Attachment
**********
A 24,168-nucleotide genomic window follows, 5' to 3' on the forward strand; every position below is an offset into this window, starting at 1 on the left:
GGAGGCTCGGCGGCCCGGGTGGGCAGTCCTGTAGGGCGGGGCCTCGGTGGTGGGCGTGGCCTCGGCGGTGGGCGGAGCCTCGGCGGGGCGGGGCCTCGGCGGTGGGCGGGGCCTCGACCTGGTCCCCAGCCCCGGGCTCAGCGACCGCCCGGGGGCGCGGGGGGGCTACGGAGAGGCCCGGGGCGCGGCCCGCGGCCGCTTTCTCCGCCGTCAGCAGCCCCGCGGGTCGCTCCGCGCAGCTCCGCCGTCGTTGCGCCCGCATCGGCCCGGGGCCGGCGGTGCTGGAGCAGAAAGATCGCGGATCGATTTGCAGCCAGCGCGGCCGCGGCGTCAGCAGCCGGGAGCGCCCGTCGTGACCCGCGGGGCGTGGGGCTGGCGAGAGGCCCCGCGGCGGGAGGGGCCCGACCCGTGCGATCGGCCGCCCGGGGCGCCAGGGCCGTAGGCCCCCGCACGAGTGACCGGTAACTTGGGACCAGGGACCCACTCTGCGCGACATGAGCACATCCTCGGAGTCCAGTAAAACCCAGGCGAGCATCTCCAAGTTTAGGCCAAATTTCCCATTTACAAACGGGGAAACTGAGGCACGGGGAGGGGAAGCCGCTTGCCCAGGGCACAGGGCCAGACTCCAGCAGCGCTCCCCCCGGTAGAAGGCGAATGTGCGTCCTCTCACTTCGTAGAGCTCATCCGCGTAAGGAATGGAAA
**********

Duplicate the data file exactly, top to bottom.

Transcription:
A 24,168-nucleotide genomic window follows, 5' to 3' on the forward strand; every position below is an offset into this window, starting at 1 on the left:
GGAGGCTCGGCGGCCCGGGTGGGCAGTCCTGTAGGGCGGGGCCTCGGTGGTGGGCGTGGCCTCGGCGGTGGGCGGAGCCTCGGCGGGGCGGGGCCTCGGCGGTGGGCGGGGCCTCGACCTGGTCCCCAGCCCCGGGCTCAGCGACCGCCCGGGGGCGCGGGGGGGCTACGGAGAGGCCCGGGGCGCGGCCCGCGGCCGCTTTCTCCGCCGTCAGCAGCCCCGCGGGTCGCTCCGCGCAGCTCCGCCGTCGTTGCGCCCGCATCGGCCCGGGGCCGGCGGTGCTGGAGCAGAAAGATCGCGGATCGATTTGCAGCCAGCGCGGCCGCGGCGTCAGCAGCCGGGAGCGCCCGTCGTGACCCGCGGGGCGTGGGGCTGGCGAGAGGCCCCGCGGCGGGAGGGGCCCGACCCGTGCGATCGGCCGCCCGGGGCGCCAGGGCCGTAGGCCCCCGCACGAGTGACCGGTAACTTGGGACCAGGGACCCACTCTGCGCGACATGAGCACATCCTCGGAGTCCAGTAAAACCCAGGCGAGCATCTCCAAGTTTAGGCCAAATTTCCCATTTACAAACGGGGAAACTGAGGCACGGGGAGGGGAAGCCGCTTGCCCAGGGCACAGGGCCAGACTCCAGCAGCGCTCCCCCCGGTAGAAGGCGAATGTGCGTCCTCTCACTTCGTAGAGCTCATCCGCGTAAGGAATGGAAA